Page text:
La Gaceta De Mexico - Beachgoers brave rockets in East Ukraine

Beachgoers brave rockets in East Ukraine
Beachgoers brave rockets in East Ukraine / Photo: © AFP

Beachgoers brave rockets in East Ukraine

With its white sand, changing cubicles and clear water, the beach at Sloviansk in eastern Ukraine looks tempting. There's just one problem: the nearby bangs of rockets and missiles.

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The lakeside resort is close to one of the most active fronts in the war with Russia, to the north of Sloviansk, where Ukrainian troops firing from woods and villages are seeking to halt Moscow's advance.

But that doesn't dissuade some beachgoers.

"We just came here to walk around and take some snaps," says Kostyantyn, 40, strolling around wearing wraparound sunglasses and shorts.

"We wanted (to swim) but it's too cold," he adds as the sunbaked region has a rare cloudy day.

"A beach is a beach," he says, taking pictures of his friend Denys at an outdoor gym.

The nearby arms fire sounds like American howitzers, supplied to Ukrainian troops.

The Russian frontline is only about 10 kilometres (six miles) away and the Ukrainian armed forces said Wednesday that Moscow's troops were carrying out systematic firing in order to resume an offensive on Sloviansk.

The Sloviansk lake resort was once famous for its salty waters, believed to help relieve joint problems.

A sanatorium built on the spot is no longer open, however.

"It's pretty, people come to swim. We also come to see the swans," says Daniil, 39, who cycled along the beach with a group of friends on the way to buy food in Sloviansk.

- 'Be happy' -

Daniil says he is a metal worker at the Sloviansk power station in the nearby town of Mykolaivka, which has halted work due to the war.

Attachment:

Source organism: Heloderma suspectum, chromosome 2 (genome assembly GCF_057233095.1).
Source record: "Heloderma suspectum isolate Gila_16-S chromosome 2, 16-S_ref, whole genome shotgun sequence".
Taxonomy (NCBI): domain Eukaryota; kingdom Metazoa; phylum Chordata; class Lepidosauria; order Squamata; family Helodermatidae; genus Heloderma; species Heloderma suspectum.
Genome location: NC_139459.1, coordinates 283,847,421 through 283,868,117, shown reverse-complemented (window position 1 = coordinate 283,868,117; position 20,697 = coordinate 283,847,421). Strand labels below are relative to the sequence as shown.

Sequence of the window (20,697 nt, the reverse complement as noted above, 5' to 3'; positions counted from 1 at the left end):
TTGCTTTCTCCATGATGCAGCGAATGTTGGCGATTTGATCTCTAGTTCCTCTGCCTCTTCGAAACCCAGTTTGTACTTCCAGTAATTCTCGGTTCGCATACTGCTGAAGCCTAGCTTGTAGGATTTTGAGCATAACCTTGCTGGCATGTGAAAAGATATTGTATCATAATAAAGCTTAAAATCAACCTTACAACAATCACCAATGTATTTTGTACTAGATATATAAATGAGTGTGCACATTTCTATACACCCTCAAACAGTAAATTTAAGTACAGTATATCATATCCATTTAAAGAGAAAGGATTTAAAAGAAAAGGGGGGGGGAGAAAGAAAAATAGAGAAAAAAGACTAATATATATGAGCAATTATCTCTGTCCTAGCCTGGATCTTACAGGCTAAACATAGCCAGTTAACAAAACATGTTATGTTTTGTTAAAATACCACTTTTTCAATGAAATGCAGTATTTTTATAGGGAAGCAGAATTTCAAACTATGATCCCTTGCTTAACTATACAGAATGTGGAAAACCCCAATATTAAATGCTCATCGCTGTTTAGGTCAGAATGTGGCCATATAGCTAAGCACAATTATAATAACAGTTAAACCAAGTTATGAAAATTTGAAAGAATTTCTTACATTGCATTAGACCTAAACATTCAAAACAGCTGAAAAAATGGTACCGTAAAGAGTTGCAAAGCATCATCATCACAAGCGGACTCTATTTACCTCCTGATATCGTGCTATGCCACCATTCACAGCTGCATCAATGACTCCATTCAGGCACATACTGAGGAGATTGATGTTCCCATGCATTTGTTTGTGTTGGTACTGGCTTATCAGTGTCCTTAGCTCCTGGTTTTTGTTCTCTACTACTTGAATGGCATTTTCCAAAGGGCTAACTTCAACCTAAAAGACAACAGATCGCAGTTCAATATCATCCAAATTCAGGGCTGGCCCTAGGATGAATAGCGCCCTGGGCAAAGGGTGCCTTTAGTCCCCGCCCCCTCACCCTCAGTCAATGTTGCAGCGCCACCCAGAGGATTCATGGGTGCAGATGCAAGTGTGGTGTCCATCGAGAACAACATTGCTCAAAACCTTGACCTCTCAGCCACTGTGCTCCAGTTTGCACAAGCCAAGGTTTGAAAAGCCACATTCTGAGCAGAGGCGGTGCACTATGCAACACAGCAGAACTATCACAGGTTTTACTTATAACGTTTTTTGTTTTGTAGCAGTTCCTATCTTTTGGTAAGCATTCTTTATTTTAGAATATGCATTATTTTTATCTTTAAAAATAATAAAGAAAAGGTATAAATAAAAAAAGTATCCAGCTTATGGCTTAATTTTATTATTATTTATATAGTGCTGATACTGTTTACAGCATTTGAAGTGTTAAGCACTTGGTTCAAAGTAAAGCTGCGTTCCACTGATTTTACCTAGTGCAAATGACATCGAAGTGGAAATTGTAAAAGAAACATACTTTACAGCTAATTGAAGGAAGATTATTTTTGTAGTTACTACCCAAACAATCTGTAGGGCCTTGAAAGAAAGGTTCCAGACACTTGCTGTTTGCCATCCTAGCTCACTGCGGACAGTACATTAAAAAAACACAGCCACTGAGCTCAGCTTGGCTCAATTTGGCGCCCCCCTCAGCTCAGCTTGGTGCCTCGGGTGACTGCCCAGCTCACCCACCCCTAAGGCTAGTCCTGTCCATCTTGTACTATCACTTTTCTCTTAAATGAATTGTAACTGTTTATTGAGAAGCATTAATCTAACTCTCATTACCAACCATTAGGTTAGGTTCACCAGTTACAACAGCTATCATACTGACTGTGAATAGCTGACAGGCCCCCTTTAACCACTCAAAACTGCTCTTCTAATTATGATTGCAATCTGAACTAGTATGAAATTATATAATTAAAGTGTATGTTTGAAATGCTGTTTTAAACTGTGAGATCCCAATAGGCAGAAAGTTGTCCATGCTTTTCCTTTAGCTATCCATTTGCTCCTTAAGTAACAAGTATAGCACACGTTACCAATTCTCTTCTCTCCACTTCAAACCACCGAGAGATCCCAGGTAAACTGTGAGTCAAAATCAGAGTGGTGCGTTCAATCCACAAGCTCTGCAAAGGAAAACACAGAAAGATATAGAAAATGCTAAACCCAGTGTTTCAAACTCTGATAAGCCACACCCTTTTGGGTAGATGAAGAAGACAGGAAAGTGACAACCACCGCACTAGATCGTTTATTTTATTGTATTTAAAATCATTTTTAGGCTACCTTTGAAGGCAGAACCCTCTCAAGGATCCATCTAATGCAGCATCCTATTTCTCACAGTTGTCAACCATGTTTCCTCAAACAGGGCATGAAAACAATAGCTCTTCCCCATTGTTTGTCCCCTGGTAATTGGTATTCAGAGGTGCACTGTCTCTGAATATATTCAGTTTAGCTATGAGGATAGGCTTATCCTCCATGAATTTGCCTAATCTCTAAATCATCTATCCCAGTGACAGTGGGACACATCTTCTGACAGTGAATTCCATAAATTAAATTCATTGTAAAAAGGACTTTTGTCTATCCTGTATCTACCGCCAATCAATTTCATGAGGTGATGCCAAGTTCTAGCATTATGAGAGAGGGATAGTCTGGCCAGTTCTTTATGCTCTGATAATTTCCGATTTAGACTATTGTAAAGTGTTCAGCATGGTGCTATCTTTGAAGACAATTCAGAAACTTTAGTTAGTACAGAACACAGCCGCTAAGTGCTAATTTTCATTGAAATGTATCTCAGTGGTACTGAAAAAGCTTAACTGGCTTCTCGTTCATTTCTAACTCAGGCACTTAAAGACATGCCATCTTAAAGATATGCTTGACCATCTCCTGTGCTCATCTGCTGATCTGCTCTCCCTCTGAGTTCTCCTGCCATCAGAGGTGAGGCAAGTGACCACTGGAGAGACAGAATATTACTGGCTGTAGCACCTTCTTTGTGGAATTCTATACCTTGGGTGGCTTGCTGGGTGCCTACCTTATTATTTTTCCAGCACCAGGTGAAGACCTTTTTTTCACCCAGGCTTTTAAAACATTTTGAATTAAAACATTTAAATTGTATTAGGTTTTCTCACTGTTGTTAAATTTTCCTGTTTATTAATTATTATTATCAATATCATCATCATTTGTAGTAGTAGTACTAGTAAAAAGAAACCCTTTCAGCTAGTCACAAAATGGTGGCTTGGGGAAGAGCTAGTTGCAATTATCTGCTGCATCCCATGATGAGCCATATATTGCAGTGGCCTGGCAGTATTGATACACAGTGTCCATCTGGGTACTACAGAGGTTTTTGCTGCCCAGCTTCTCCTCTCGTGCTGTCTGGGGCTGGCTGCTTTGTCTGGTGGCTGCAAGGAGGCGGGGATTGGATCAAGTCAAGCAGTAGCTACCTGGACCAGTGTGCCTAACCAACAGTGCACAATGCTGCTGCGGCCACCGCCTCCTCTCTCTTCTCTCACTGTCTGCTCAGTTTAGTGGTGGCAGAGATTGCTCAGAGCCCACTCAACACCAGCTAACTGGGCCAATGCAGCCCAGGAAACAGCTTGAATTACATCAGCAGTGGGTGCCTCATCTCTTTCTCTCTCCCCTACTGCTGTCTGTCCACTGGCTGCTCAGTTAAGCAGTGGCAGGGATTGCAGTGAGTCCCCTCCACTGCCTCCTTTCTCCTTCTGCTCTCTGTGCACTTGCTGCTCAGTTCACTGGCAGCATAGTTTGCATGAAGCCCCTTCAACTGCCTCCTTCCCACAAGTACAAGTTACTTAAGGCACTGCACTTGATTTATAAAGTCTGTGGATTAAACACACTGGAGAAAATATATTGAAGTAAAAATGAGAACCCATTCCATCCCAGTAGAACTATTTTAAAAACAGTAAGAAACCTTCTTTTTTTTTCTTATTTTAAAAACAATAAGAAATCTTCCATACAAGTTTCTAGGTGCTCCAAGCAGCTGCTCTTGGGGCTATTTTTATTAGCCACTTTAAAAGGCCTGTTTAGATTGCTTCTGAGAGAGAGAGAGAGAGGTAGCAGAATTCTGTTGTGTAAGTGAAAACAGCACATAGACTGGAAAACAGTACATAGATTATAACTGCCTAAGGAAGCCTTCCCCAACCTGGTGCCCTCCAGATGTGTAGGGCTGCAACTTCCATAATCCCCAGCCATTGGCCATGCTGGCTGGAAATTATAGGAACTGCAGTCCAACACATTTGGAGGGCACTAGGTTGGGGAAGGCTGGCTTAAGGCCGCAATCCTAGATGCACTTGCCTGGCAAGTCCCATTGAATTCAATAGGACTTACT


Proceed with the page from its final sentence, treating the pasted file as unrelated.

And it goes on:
Orange plastic letters on a beach hut read: "Be happy this summer", but the beach loungers have been locked inside. Ice cream stalls and a massage cabin are also closed.

"We used to come a lot before the war", Kostyantyn explained. "This is just the second time this year."

He says he has been helping out locally: feeding dogs abandoned by their owners, who have left for safer western Ukraine.

"I'm not scared because I'm a volunteer and have been under shelling," he says, as loud booms can be heard in the background.

Kostyantyn recalls how he was caught up in a Russian shelling attack on an evacuation bus in Kharkiv region in February.

"With what's happening now, you realise that life is not so threatening. People's fear is more of a threat, since what they fear comes true."

As the war draws on, those who opted not to evacuate from the area have become "very pushy and hardened," he says.

"I think it's more like a form of nerve stress."

"There are those who are waiting for Russians to come," interjects his friend Denys.

"People think it will be better, that they'll get a Russian pension."

There are also some who already receive benefits from the Moscow-backed separatist regions, adds Kostyantyn.

In 2014, Sloviansk was taken over by Russia-backed separatists and Ukraine only won it back after a lengthy siege.

Now the sleepy green town has no water or gas and an unstable electricity supply due to war damage and difficulties of repairs, its mayor told AFP this week.

Stacks of concrete beams on the road from the beach resort into the city creates a lengthy obstacle course for vehicles and trenches have been built along it.